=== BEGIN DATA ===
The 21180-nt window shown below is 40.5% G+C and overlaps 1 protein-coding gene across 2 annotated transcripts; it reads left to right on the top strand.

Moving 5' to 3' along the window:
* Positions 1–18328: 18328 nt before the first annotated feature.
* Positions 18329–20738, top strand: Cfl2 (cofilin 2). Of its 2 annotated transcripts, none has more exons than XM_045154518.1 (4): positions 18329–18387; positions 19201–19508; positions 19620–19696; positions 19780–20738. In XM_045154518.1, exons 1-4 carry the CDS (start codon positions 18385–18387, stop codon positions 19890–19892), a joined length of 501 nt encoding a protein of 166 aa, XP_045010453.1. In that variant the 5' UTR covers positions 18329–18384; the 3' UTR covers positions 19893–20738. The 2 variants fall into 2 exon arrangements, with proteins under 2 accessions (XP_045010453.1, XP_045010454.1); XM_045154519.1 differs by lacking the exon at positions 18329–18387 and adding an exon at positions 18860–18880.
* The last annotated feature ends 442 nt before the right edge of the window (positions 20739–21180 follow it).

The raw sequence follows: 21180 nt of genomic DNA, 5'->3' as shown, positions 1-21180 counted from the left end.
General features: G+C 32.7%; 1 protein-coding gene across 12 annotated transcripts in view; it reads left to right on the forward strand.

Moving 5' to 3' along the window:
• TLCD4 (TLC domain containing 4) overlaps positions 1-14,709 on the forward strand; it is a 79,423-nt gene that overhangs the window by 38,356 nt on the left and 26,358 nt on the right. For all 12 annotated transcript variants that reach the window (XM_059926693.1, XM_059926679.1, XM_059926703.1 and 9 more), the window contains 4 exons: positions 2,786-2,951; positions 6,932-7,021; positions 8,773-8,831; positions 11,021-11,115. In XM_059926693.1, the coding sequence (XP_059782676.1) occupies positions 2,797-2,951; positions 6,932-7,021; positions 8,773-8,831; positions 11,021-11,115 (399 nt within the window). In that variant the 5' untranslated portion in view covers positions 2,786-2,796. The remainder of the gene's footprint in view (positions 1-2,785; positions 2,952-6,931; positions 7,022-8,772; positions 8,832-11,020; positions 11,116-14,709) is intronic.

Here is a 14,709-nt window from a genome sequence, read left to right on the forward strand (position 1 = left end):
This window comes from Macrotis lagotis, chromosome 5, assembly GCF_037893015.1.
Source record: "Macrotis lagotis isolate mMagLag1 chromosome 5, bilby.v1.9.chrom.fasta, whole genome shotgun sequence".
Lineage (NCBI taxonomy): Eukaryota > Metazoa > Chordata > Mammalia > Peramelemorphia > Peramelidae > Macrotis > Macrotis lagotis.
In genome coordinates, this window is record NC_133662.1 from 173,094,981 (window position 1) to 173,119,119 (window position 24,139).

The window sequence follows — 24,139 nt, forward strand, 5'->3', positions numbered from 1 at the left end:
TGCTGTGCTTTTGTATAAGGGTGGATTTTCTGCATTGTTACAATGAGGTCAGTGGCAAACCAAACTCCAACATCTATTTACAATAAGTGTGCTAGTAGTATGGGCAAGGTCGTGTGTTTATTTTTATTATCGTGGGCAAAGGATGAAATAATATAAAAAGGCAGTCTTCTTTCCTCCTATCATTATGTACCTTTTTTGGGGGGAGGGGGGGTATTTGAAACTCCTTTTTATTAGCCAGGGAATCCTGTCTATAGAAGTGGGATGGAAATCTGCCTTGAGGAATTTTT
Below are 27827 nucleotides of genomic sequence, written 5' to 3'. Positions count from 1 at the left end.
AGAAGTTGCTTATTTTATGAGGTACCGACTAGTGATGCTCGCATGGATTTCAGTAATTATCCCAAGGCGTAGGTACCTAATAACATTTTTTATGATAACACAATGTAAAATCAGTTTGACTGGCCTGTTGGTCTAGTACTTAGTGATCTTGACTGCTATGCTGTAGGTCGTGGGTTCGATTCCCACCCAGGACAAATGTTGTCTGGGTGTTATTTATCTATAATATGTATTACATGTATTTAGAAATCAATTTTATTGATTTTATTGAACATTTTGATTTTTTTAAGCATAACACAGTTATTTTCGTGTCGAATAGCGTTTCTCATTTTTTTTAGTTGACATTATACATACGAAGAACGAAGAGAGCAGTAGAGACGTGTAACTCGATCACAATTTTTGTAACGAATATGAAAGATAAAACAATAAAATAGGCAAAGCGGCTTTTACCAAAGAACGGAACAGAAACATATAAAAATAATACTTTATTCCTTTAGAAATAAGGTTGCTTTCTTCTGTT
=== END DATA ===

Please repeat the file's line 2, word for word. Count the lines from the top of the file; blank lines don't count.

Moving 5' to 3' along the window: